Conviction of a pangolin scales trafficker: A FIRST!!!
Conviction of a pangolin scales trafficker: A FIRST!!!

Conviction of a pangolin scales trafficker: A FIRST!!!

On 12 September 2022, WOTSHAKOY SOMBO COSMAS, a trafficker of giant pangolin scales, was arrested after transnational criminal identified him as trafficking scales. The investigations were led by state agencies and their private partners. The arrest came through a well-coordinated operation that was carried out in a village near Lomami National Park in the Democratic Republic of Congo.

This collaboration was assisted by APPACOL-PRN, J.A.C.K. and TIKKI HYWOOD FOUNDATION. Following the arrest, the trafficker WOTSHAKOY SOMBO COSMAS was immediately transferred to Lodja Central Prison pending trial for contravening the DRC wildlife law against illicit trade in and poaching of endangered species.

After a long battle of judicial follow-ups by concerned private actors and state agencies, the accused WOTSHAKOY SOMBO COSMAS was tried on 24th May 2023, found guilty and sentenced to 2 years penal servitude, coupled with a fine of 2,500 USD. The man is considered a key player in illegal trafficking and poaching of protected wildlife species in this part of the DRC.
This case of illegal wildlife trafficking of giant pangolin scales, where the accused has been sentenced under the laws of the DRC, will hopefully be seen as a présidence for other wildlife trafficking and poaching cases. This case has lead to a better understanding of how the IWT arena is changing and how laws need to be addressed and implimented going forward in order to effectivily mitigate wildllife trafficking cases.

It is the first time anyone in the DRC has been convicted of such an offence despite the fact that such offences are considered rampant in the vast central African country considered very rich in natural resources and wildlife species. Despite, the fact that the DRC Constitution requires, that every person must protect the environment and wildlife species, pangolins among other species included. Ultimately, the survival of pangolins will depend on the ability of both state agencies and private voluntary organizations to stop the illegal trade and protect their natural habitats.

The success would not have been possible without the coordinated and combined efforts of the DRC state agences, local private actors and the support from TIKKI HYWOOD FOUNDATION, a private voluntary organisation dully registered in Zimbabwe.

The success registered in this case has amplified the call for transnational cooperation in fighting illegal trafficking of pangolin species. If the world does not take immediate collaborative action to protect these fascinating animals, they could be gone forever in the very near future. According to reports by CITES and the IUCN, Pangolins are the most trafficked mammals the world over, with most of them undoubtedly going to Asian Countries.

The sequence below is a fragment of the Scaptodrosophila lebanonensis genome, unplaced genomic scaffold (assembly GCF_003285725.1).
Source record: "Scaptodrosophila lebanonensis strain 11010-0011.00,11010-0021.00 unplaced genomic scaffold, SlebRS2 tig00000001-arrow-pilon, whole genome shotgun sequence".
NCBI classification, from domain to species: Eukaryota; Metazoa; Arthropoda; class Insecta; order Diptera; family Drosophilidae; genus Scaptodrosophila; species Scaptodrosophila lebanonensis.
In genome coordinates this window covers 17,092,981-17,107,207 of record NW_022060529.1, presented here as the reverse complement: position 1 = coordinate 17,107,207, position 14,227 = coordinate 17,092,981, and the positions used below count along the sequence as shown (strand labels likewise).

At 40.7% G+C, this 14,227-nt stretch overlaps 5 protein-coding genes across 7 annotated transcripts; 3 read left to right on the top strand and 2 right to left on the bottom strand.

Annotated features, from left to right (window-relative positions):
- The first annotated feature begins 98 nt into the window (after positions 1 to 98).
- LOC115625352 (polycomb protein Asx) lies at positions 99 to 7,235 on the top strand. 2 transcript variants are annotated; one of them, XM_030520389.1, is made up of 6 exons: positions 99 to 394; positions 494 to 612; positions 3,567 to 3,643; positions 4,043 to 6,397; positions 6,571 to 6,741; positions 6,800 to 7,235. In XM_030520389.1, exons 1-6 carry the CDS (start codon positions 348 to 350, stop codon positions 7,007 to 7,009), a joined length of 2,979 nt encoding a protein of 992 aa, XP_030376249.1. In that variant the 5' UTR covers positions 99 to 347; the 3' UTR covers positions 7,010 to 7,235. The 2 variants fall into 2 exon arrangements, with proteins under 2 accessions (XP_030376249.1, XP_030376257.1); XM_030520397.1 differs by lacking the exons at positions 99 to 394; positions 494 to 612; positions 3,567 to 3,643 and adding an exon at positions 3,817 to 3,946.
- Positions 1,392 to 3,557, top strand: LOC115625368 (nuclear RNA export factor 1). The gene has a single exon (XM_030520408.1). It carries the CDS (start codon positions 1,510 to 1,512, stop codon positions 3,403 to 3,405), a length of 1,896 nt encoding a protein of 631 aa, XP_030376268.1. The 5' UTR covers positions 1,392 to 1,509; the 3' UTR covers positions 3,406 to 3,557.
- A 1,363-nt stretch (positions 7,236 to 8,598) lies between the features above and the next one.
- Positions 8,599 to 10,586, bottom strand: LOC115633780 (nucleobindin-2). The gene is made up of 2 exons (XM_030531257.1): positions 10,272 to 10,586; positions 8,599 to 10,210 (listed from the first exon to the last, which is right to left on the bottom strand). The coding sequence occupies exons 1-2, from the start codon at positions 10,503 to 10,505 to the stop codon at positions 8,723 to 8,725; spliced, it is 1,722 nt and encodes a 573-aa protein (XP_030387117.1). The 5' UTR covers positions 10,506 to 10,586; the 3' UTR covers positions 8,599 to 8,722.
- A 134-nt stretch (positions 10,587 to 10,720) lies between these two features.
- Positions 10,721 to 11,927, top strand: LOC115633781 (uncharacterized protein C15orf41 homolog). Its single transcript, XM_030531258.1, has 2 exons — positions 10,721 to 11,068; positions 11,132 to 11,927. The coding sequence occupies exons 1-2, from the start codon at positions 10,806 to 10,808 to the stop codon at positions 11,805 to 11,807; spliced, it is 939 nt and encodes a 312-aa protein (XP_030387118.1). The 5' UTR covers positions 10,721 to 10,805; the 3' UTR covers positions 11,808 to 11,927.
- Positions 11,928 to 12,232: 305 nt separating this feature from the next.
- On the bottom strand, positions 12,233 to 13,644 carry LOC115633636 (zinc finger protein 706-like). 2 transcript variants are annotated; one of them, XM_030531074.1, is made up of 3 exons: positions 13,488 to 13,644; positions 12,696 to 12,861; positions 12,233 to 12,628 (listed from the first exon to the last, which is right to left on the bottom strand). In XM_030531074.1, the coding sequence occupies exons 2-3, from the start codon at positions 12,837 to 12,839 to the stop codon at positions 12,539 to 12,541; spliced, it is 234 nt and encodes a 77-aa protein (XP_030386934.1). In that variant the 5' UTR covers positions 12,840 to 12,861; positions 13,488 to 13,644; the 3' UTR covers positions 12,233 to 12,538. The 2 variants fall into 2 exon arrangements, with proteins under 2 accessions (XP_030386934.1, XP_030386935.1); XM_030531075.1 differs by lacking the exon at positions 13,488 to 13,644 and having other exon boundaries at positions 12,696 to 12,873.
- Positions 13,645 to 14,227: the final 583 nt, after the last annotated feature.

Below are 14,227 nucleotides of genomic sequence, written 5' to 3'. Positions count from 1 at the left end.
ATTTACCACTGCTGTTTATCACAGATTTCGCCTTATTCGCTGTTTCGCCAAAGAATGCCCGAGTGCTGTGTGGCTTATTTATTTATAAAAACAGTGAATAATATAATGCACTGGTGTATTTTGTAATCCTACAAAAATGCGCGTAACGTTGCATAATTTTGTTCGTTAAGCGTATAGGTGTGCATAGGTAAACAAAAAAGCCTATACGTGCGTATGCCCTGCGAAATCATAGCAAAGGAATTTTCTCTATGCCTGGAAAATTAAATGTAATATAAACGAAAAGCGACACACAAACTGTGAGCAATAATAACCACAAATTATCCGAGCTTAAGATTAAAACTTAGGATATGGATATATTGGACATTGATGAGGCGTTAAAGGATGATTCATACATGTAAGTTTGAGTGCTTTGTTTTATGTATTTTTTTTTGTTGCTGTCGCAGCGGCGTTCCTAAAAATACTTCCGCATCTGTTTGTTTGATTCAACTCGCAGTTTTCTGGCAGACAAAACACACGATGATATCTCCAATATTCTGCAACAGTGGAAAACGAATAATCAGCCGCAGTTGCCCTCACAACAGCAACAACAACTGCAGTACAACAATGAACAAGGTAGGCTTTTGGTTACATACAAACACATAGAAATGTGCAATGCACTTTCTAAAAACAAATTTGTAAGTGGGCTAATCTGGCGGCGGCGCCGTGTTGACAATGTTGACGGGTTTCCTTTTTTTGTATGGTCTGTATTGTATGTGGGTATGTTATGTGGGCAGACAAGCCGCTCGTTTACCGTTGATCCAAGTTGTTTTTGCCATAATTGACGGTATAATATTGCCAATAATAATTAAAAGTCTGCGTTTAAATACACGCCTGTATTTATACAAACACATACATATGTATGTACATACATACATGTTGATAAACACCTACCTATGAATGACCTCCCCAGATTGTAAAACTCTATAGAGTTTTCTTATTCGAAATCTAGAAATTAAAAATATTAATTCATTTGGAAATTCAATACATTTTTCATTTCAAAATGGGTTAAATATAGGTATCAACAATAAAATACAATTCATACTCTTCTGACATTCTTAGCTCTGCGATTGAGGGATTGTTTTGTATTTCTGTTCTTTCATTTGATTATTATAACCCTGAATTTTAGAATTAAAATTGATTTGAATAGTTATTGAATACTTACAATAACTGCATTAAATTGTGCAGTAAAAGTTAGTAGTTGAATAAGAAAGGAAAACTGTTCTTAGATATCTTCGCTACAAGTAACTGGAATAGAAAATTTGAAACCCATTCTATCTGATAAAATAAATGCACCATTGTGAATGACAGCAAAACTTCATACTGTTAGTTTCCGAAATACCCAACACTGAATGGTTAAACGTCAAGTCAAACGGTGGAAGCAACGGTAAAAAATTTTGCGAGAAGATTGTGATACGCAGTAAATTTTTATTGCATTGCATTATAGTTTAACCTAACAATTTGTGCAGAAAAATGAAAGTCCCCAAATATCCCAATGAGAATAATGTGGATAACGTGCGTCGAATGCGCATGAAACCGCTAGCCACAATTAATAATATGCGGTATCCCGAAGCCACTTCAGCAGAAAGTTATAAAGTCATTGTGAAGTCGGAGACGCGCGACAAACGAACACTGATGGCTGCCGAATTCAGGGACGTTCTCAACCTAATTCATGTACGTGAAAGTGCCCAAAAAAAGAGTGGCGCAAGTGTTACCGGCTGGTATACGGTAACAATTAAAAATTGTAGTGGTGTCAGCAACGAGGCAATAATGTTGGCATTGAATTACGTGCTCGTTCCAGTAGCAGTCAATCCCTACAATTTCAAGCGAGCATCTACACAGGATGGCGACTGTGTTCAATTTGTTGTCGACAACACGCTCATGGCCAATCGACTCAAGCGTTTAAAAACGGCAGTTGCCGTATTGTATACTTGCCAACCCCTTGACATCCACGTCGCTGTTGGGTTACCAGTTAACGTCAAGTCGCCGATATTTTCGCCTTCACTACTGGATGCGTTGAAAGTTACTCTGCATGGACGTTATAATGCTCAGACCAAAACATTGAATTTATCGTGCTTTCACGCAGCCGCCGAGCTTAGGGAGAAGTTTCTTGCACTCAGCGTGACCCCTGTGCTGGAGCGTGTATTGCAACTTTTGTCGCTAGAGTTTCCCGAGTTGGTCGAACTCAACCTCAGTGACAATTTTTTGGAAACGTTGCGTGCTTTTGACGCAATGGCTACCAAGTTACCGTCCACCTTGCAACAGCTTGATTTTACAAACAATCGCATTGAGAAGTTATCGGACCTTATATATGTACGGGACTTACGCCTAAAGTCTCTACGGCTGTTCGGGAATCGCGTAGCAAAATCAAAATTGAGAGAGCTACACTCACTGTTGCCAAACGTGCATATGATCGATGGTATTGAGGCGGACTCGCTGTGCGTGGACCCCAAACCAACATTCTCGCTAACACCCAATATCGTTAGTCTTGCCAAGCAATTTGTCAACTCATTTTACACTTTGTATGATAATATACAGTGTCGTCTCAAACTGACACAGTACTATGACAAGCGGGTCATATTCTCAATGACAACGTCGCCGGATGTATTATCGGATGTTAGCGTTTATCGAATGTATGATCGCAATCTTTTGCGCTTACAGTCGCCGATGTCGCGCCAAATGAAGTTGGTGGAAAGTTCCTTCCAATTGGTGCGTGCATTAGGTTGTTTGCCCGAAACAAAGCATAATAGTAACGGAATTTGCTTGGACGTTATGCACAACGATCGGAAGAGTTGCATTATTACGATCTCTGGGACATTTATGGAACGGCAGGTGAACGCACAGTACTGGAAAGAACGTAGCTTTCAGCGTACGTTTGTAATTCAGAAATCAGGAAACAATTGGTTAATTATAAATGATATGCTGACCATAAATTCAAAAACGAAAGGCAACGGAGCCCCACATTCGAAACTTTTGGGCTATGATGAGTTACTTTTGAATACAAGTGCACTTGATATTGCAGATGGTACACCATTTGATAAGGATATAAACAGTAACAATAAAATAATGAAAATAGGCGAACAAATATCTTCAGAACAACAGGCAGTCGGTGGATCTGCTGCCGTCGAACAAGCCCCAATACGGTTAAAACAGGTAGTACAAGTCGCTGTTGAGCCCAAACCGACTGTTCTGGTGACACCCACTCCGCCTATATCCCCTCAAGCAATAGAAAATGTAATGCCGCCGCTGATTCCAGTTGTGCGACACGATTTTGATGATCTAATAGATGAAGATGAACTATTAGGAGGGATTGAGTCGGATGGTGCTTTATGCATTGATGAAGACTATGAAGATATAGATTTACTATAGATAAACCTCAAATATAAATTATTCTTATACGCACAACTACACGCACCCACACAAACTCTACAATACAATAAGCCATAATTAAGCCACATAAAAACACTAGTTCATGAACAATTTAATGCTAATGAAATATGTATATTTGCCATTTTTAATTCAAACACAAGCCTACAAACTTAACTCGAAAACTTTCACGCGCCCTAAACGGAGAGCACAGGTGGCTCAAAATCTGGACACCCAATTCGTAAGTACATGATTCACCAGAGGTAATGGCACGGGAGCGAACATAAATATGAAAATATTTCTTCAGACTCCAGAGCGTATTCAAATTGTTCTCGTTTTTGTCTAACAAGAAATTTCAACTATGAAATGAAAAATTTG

There are eight species of pangolins, all of them threatened with extinction due to intensive poaching and trafficking. This small, scaled animal is highly prized for its meat and scales, both in Africa and Asia. Pangolins are mainly hunted in Africa and Asia, where they are considered a delicacy in high-end restaurants. In some Asian countries, pangolin scales are used to treat a variety of diseases, including asthma, arthritis, and cancer. However, there is no scientific evidence that these scales have any real medicinal properties.

In Africa, illegal pangolin trade has been fueled by the growing demand for bushmeat. Poachers often capture live pangolins to supply the readily available and highly paying market in Asia. Unfortunately, the growing demand for pangolin products has led to a dramatic decline in the numbers of mammal to possible extinction threshold.

Efforts are underway to protect the remaining pangolin populations. Governments and non-governmental organizations are working together to strengthen existing laws or create new wildlife protection laws and to raise public awareness on the dangers of the illegal pangolin trade.

J.A.C.K Sanctuary, based in Lubumbashi DRC, is actively involved in protecting pangolins by providing a safe haven for live pangolins seized by local authorities. They also work closely with the authorities to combat the illegal trafficking of all primate species and Chimpanzees, by educating the public on the importance of protecting these endangered animals. J.A.C.K. Sanctuary works with other organizations to promote the conservation of wildlife and their long-term protection.